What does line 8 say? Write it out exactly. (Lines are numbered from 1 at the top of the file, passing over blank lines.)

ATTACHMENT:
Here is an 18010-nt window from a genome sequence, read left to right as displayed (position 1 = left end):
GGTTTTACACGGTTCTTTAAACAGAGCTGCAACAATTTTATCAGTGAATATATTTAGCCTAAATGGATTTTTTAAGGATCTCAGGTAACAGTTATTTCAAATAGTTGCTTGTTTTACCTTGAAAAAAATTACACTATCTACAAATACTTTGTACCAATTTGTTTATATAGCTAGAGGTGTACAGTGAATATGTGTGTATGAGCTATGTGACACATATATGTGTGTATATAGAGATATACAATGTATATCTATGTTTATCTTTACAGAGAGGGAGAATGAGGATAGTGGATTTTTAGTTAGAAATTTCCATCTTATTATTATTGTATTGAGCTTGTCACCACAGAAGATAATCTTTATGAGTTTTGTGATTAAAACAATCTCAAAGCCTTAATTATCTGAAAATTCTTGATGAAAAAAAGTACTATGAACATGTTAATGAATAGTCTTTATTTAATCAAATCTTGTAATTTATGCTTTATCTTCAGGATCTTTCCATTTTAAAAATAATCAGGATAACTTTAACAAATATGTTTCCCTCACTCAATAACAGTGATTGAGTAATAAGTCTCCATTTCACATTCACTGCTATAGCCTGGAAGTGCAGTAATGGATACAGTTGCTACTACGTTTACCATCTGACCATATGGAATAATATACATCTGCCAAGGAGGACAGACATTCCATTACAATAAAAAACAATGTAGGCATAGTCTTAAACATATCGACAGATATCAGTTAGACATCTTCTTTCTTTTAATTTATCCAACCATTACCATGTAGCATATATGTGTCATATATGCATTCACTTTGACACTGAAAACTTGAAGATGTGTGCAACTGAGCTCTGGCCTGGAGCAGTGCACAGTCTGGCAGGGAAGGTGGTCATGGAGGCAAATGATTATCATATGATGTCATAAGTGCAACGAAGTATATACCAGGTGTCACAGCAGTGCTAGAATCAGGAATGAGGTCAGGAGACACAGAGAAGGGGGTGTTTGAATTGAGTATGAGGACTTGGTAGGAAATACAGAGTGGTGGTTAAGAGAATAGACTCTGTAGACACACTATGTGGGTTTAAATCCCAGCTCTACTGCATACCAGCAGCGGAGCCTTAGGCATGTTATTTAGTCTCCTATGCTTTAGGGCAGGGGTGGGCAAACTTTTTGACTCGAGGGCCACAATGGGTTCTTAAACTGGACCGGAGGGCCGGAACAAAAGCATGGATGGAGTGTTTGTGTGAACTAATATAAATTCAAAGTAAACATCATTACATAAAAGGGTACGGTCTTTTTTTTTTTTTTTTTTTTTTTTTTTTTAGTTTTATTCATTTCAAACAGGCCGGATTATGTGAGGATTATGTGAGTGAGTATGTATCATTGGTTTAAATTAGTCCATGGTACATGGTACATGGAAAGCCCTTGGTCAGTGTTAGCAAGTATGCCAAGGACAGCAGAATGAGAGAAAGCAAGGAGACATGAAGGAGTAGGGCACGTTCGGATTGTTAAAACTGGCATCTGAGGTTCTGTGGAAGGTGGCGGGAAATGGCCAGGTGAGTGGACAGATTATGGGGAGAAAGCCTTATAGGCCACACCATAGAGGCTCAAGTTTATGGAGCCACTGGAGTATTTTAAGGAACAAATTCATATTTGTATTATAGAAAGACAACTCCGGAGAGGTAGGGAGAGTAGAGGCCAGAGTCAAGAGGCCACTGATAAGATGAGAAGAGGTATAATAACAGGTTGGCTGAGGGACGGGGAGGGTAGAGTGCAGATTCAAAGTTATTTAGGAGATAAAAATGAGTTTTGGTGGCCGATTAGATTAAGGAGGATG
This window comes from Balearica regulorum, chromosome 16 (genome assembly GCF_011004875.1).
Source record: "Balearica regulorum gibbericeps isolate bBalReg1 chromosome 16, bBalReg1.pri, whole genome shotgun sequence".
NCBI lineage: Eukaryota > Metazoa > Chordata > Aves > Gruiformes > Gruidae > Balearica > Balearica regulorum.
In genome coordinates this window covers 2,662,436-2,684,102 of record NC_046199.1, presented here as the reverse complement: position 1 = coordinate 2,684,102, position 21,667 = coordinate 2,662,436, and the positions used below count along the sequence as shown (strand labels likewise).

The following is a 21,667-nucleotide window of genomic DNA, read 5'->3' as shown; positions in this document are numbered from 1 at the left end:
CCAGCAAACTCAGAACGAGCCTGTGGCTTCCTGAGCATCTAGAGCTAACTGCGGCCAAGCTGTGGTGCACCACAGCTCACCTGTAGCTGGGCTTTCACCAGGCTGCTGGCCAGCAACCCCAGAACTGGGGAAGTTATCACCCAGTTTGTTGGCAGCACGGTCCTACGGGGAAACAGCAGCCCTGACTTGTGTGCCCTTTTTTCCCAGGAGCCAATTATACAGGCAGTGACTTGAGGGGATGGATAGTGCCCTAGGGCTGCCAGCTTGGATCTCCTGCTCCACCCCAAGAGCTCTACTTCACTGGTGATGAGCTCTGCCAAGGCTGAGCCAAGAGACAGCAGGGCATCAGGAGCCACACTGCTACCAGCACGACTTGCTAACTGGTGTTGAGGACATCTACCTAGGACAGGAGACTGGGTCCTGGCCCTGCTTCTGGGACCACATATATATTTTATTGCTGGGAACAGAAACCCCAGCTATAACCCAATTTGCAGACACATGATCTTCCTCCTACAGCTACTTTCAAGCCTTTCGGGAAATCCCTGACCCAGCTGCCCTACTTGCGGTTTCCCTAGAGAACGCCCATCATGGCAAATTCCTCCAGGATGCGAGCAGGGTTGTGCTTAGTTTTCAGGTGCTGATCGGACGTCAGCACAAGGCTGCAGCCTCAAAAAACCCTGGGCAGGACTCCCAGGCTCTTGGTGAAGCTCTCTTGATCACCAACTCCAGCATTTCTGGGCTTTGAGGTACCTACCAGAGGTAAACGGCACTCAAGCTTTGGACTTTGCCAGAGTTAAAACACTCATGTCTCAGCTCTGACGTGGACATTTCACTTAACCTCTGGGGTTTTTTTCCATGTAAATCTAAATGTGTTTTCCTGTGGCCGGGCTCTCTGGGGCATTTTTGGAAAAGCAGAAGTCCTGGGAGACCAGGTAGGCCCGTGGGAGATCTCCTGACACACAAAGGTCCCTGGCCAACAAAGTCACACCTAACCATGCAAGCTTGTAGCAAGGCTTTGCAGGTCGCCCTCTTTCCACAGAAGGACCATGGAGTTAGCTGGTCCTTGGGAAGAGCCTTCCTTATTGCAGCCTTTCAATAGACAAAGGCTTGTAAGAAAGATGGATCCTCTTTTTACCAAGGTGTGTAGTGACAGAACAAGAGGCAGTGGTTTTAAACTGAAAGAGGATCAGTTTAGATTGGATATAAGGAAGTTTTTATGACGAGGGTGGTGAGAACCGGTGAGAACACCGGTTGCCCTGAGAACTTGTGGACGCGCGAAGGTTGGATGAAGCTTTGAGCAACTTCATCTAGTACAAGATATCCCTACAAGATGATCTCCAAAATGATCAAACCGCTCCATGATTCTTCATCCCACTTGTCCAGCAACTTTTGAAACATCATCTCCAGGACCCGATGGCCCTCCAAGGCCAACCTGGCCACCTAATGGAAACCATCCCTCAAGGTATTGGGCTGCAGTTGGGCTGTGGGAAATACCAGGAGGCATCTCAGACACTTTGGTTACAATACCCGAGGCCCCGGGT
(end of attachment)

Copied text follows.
CCAGCAAACTCAGAACGAGCCTGTGGCTTCCTGAGCATCTAGAGCTAACTGCGGCCAAGCTGTGGTGCACCACAGCTCACCTGTAGCTGGGCTTTCACCAGGCTGCTGGCCAGCAACCCCAGAACTGGGGAAGTTATCACCCAGTTTGTTGGCAGCACGGTCCTACGGGGAAACAGCAGCCCTGACTTGTGTGCCCTTTTTTCCCAGGAGCCAATTATACAGGCAGTGACTTGAGGGGATGGATAGTGCCCTAGGGCTGCCAGCTTGGATCTCCTGCTCCACCCCAAGAGCTCTACTTCACTGGTGATGAGCTCTGCCAAGGCTGAGCCAAGAGACAGCAGGGCATCAGGAGCCACACTGCTACCAGCACGACTTGCTAACTGGTGTTGAGGACATCTACCTAGGACAGGAGACTGGGTCCTGGCCCTGCTTCTGGGACCACATATATATTTTATTGCTGGGAACAGAAACCCCAGCTATAACCCAATTTGCAGACACATGATCTTCCTCCTACAGCTACTTTCAAGCCTTTCGGGAAATCCCTGACCCAGCTGCCCTACTTGCGGTTTCCCTAGAGAACGCCCATCATGGCAAATTCCTCCAGGATGCGAGCAGGGTTGTGCTTAGTTTTCAGGTGCTGATCGGACGTCAGCACAAGGCTGCAGCCTCAAAAAACCCTGGGCAGGACTCCCAGGCTCTTGGTGAAGCTCTCTTGATCACCAACTCCAGCATTTCTGGGCTTTGAGGTACCTACCAGAGGTAAACGGCACTCAAGCTTTGGACTTTGCCAGAGTTAAAACACTCATGTCTCAGCTCTGACGTGGACATTTCACTTAACCTCTGGGGTTTTTTTCCATGTAAATCTAAATGTGTTTTCCTGTGGCCGGGCTCTCTGGGGCATTTTTGGAAAAGCAGAAGTCCTGGGAGACCAGGTAGGCCCGTGGGAGATCTCCTGACACACAAAGGTCCCTGGCCAACAAAGTCACACCTAACCATGCAAGCTTGTAGCAAGGCTTTGCAGGTCGCCCTCTTTCCACAGAAGGACCATGGAGTTAGCTGGTCCTTGGGAAGAGCCTTCCTTATTGCAGCCTTTCAATAGACAAAGGCTTGTAAGAAAGATGGATCCTCTTTTTACCAAGGTGTGTAGTGACAGAACAAGAGGCAGTGGTTTTAAACTGAAAGAGGATCAGTTTAGATTGGATATAAGGAAGTTTTTATGACGAGGGTGGTGAGAACCGGTGAGAACACCGGTTGCCCTGAGAACTTGTGGACGCGCGAAGGTTGGATGAAGCTTTGAGCAACTTCATCTAGTACAAGATATCCCTACAAGATGATCTCCAAAATGATCAAACCGCTCCATGATTCTTCATCCCACTTGTCCAGCAACTTTTGAAACATCATCTCCAGGACCCGATGGCCCTCCAAGGCCAACCTGGCCACCTAATGGAAACCATCCCTCAAGGTATTGGGCTGCAGTTGGGCTGTGGGAAATACCAGGAGGCATCTCAGACACTTTGGTTACAATACCCGAGGCCCCGGGT